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Special Issue "Morbidity and Mortality Related to Air Pollution and Extreme Temperatures"

A special issue of International Journal of Environmental Research and Public Health (ISSN 1660-4601). This special issue belongs to the section "Environmental Health".

Deadline for manuscript submissions: 31 August 2019

Special Issue Editor

Guest Editor
Prof. Dr. Youn-Hee Lim

Institute of Environmental Medicine, Seoul National University College of Medicine, Seoul, Korea
Website | E-Mail
Interests: health effects of air pollution and extreme temperatures

Special Issue Information

Dear Colleagues,

Air pollution and extreme temperatures are the most common consequences of climate change. The health effects of climate change have appeared in many areas, regardless of their location, whether in the south or in the north hemisphere. Therefore, more studies are needed to estimate the health effects and impacts of the exposure to these factors. Novel methods to study health effects may consider new definitions of exposure, additional health outcomes, and novel analytical methods. Previous studies used absolute values of exposure to different factors (e.g., absolute temperature or lagged temperature). However, the variance related to these values in those studies was small. Developing new methods to predict mortality and morbidity will improve the preventive strategies. Defining susceptible populations—by evaluating pre-exiting health conditions, socioeconomic status, or other factors—and newly identified diseases due to air pollution and extreme temperatures may be considered. In addition, more studies are needed to develop novel methods to assess the health impact of the exposure to air pollution and extreme temperatures. A comparison with traditional techniques may be carried out. Various approaches, including disability-adjusted life expectancy (DALY) and attributable mortality counts or fraction, may be employed. Papers addressing novel methods for the study of the health effects of air pollution and extreme temperatures are invited for this Special Issue.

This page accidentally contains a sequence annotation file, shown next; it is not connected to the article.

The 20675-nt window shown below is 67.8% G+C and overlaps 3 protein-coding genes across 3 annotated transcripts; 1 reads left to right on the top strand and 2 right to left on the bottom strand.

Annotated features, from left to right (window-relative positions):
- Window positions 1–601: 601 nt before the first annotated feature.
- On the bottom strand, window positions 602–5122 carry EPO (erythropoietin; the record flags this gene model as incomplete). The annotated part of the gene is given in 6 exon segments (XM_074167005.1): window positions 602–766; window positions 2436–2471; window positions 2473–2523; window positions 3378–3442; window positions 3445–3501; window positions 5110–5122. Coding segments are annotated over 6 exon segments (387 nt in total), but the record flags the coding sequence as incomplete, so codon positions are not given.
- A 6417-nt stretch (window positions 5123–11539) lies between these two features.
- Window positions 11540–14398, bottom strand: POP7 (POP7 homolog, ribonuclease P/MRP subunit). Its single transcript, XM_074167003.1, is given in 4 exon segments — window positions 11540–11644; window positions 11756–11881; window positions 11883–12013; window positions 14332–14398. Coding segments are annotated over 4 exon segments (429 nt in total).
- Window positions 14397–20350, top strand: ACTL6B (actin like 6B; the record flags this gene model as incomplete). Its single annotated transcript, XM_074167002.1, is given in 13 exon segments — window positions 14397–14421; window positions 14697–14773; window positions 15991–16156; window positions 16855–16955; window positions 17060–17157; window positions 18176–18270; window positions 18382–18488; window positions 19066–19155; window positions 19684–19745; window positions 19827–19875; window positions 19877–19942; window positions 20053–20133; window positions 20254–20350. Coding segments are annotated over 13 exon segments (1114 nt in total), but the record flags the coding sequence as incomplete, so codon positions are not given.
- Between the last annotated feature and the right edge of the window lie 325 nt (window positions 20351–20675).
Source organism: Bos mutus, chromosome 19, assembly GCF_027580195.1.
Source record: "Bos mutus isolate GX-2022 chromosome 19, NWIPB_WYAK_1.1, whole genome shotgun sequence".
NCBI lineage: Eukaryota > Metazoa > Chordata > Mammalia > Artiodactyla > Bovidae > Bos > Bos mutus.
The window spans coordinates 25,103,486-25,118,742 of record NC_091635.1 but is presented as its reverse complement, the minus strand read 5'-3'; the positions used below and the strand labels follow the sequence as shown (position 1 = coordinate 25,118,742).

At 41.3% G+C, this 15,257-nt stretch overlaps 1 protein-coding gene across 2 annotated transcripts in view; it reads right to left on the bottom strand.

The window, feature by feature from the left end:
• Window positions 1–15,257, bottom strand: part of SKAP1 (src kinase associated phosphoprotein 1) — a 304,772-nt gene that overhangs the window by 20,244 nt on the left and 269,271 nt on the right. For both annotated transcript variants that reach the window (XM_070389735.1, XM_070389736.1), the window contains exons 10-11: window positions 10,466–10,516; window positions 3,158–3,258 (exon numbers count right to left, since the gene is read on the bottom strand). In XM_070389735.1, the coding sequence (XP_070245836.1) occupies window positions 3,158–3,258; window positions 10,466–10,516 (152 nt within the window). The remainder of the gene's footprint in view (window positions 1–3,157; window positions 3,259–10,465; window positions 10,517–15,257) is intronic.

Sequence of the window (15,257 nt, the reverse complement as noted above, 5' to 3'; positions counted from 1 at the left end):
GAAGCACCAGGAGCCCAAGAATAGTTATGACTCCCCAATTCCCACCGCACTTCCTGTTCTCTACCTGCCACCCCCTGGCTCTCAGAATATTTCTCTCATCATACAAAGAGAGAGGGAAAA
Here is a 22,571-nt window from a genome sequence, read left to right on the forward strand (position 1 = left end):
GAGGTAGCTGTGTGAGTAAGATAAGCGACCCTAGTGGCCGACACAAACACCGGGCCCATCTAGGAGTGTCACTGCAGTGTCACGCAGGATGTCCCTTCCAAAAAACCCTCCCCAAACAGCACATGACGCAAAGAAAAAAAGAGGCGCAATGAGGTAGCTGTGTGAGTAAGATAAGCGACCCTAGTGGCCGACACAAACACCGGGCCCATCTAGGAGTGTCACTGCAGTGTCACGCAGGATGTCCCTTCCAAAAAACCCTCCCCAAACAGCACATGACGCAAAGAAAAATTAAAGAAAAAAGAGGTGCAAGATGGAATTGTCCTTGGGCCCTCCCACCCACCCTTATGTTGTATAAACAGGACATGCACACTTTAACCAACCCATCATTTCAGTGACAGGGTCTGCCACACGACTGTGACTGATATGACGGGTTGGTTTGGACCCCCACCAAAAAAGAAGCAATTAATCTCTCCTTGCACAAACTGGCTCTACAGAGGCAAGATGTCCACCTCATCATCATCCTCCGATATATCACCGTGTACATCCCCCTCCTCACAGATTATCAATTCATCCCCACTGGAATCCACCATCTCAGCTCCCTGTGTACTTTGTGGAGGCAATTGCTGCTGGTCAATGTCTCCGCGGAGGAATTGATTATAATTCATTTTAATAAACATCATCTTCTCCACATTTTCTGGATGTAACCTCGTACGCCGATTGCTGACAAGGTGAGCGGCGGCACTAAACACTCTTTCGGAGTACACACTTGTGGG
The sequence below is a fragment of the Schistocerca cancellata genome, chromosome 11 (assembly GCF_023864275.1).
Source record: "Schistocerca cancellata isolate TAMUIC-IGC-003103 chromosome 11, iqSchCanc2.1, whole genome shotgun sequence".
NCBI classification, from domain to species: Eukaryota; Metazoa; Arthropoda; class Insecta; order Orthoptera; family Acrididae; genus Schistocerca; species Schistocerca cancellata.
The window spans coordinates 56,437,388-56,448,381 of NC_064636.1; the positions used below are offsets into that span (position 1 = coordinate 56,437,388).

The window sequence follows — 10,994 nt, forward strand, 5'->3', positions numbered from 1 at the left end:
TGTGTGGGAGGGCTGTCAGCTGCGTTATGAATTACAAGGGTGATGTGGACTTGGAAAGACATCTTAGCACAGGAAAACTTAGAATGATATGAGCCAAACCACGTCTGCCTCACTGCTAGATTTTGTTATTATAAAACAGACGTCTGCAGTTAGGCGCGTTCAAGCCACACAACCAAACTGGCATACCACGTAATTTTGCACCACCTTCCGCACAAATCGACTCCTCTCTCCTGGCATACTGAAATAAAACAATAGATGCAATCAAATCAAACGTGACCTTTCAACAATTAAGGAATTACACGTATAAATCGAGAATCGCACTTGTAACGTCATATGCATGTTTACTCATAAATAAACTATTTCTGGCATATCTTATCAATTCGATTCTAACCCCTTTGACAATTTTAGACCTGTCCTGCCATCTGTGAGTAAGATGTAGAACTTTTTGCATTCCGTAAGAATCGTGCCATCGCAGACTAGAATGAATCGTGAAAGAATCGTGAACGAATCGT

Prof. Dr. Youn-Hee Lim
Guest Editor

Manuscript Submission Information

Manuscripts should be submitted online at www.mdpi.com by registering and logging in to this website. Once you are registered, click here to go to the submission form. Manuscripts can be submitted until the deadline. All papers will be peer-reviewed. Accepted papers will be published continuously in the journal (as soon as accepted) and will be listed together on the special issue website. Research articles, review articles as well as short communications are invited. For planned papers, a title and short abstract (about 100 words) can be sent to the Editorial Office for announcement on this website.

Submitted manuscripts should not have been published previously, nor be under consideration for publication elsewhere (except conference proceedings papers). All manuscripts are thoroughly refereed through a single-blind peer-review process. A guide for authors and other relevant information for submission of manuscripts is available on the Instructions for Authors page. International Journal of Environmental Research and Public Health is an international peer-reviewed open access semimonthly journal published by MDPI.

Please visit the Instructions for Authors page before submitting a manuscript. The Article Processing Charge (APC) for publication in this open access journal is 1800 CHF (Swiss Francs). Submitted papers should be well formatted and use good English. Authors may use MDPI's English editing service prior to publication or during author revisions.